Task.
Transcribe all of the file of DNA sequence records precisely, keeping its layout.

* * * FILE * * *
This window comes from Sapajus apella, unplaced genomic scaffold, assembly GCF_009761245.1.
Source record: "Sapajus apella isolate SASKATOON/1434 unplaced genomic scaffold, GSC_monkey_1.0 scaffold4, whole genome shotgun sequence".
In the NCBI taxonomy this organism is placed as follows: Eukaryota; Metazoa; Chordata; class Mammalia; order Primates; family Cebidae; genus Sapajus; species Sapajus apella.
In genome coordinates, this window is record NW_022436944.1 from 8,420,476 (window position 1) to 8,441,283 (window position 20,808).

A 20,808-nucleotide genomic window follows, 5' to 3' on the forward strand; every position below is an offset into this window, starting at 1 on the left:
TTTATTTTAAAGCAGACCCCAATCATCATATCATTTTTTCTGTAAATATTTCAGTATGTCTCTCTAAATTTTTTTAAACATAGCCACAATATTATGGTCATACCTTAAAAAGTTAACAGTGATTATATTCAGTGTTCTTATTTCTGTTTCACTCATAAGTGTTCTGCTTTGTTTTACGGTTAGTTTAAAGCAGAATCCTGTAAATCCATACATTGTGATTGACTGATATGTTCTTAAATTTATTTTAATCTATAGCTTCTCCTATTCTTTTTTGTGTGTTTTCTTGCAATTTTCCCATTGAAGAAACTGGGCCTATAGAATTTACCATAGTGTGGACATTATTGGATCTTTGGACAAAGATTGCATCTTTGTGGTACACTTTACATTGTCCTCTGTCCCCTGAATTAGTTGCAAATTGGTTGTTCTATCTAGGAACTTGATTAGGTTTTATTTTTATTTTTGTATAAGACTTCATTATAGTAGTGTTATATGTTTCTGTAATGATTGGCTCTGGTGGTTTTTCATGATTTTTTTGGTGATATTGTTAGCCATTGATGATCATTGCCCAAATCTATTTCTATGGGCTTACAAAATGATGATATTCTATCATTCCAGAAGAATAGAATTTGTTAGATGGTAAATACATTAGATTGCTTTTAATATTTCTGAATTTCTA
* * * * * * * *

This window comes from Sapajus apella, unplaced genomic scaffold, assembly GCF_009761245.1.
Source record: "Sapajus apella isolate SASKATOON/1434 unplaced genomic scaffold, GSC_monkey_1.0 scaffold4, whole genome shotgun sequence".
In the NCBI taxonomy this organism is placed as follows: Eukaryota; Metazoa; Chordata; class Mammalia; order Primates; family Cebidae; genus Sapajus; species Sapajus apella.
In genome coordinates, this window is record NW_022436944.1 from 8,420,476 (window position 1) to 8,441,283 (window position 20,808).

A 20,808-nucleotide genomic window follows, 5' to 3' on the forward strand; every position below is an offset into this window, starting at 1 on the left:
TTTATTTTAAAGCAGACCCCAATCATCATATCATTTTTTCTGTAAATATTTCAGTATGTCTCTCTAAATTTTTTTAAACATAGCCACAATATTATGGTCATACCTTAAAAAGTTAACAGTGATTATATTCAGTGTTCTTATTTCTGTTTCACTCATAAGTGTTCTGCTTTGTTTTACGGTTAGTTTAAAGCAGAATCCTGTAAATCCATACATTGTGATTGACTGATATGTTCTTAAATTTATTTTAATCTATAGCTTCTCCTATTCTTTTTTGTGTGTTTTCTTGCAATTTTCCCATTGAAGAAACTGGGCCTATAGAATTTACCATAGTGTGGACATTATTGGATCTTTGGACAAAGATTGCATCTTTGTGGTACACTTTACATTGTCCTCTGTCCCCTGAATTAGTTGCAAATTGGTTGTTCTATCTAGGAACTTGATTAGGTTTTATTTTTATTTTTGTATAAGACTTCATTATAGTAGTGTTATATGTTTCTGTAATGATTGGCTCTGGTGGTTTTTCATGATTTTTTTGGTGATATTGTTAGCCATTGATGATCATTGCCCAAATCTATTTCTATGGGCTTACAAAATGATGATATTCTATCATTCCAGAAGAATAGAATTTGTTAGATGGTAAATACATTAGATTGCTTTTAATATTTCTGAATTTCTA